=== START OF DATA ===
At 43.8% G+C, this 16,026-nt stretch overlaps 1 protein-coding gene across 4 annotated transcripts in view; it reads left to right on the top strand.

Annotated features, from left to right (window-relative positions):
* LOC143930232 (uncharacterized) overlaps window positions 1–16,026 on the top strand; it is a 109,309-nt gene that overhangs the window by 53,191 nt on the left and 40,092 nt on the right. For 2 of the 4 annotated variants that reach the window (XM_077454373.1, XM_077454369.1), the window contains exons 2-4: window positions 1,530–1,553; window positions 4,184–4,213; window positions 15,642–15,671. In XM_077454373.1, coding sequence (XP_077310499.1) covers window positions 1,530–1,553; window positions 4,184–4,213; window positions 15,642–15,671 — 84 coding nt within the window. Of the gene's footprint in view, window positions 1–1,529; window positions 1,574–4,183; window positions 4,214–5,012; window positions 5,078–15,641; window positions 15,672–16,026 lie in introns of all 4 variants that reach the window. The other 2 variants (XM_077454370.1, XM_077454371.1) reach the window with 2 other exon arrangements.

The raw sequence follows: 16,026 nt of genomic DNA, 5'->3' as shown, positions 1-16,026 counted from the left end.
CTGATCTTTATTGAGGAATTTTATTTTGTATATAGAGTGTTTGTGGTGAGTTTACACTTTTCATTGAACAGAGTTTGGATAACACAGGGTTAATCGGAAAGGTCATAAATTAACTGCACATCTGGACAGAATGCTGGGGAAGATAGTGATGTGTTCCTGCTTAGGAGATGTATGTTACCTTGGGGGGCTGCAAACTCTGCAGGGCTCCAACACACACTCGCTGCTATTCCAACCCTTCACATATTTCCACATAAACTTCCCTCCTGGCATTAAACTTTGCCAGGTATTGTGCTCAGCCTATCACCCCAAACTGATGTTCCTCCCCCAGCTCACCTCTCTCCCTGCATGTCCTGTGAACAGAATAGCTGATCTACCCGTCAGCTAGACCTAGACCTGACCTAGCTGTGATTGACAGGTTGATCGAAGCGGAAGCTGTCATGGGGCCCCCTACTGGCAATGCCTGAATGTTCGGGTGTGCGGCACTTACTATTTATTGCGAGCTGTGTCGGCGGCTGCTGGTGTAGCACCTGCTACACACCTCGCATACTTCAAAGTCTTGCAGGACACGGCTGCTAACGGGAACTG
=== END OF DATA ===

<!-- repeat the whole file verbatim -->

At 43.8% G+C, this 16,026-nt stretch overlaps 1 protein-coding gene across 4 annotated transcripts in view; it reads left to right on the top strand.

Annotated features, from left to right (window-relative positions):
* LOC143930232 (uncharacterized) overlaps window positions 1–16,026 on the top strand; it is a 109,309-nt gene that overhangs the window by 53,191 nt on the left and 40,092 nt on the right. For 2 of the 4 annotated variants that reach the window (XM_077454373.1, XM_077454369.1), the window contains exons 2-4: window positions 1,530–1,553; window positions 4,184–4,213; window positions 15,642–15,671. In XM_077454373.1, coding sequence (XP_077310499.1) covers window positions 1,530–1,553; window positions 4,184–4,213; window positions 15,642–15,671 — 84 coding nt within the window. Of the gene's footprint in view, window positions 1–1,529; window positions 1,574–4,183; window positions 4,214–5,012; window positions 5,078–15,641; window positions 15,672–16,026 lie in introns of all 4 variants that reach the window. The other 2 variants (XM_077454370.1, XM_077454371.1) reach the window with 2 other exon arrangements.

The raw sequence follows: 16,026 nt of genomic DNA, 5'->3' as shown, positions 1-16,026 counted from the left end.
CTGATCTTTATTGAGGAATTTTATTTTGTATATAGAGTGTTTGTGGTGAGTTTACACTTTTCATTGAACAGAGTTTGGATAACACAGGGTTAATCGGAAAGGTCATAAATTAACTGCACATCTGGACAGAATGCTGGGGAAGATAGTGATGTGTTCCTGCTTAGGAGATGTATGTTACCTTGGGGGGCTGCAAACTCTGCAGGGCTCCAACACACACTCGCTGCTATTCCAACCCTTCACATATTTCCACATAAACTTCCCTCCTGGCATTAAACTTTGCCAGGTATTGTGCTCAGCCTATCACCCCAAACTGATGTTCCTCCCCCAGCTCACCTCTCTCCCTGCATGTCCTGTGAACAGAATAGCTGATCTACCCGTCAGCTAGACCTAGACCTGACCTAGCTGTGATTGACAGGTTGATCGAAGCGGAAGCTGTCATGGGGCCCCCTACTGGCAATGCCTGAATGTTCGGGTGTGCGGCACTTACTATTTATTGCGAGCTGTGTCGGCGGCTGCTGGTGTAGCACCTGCTACACACCTCGCATACTTCAAAGTCTTGCAGGACACGGCTGCTAACGGGAACTG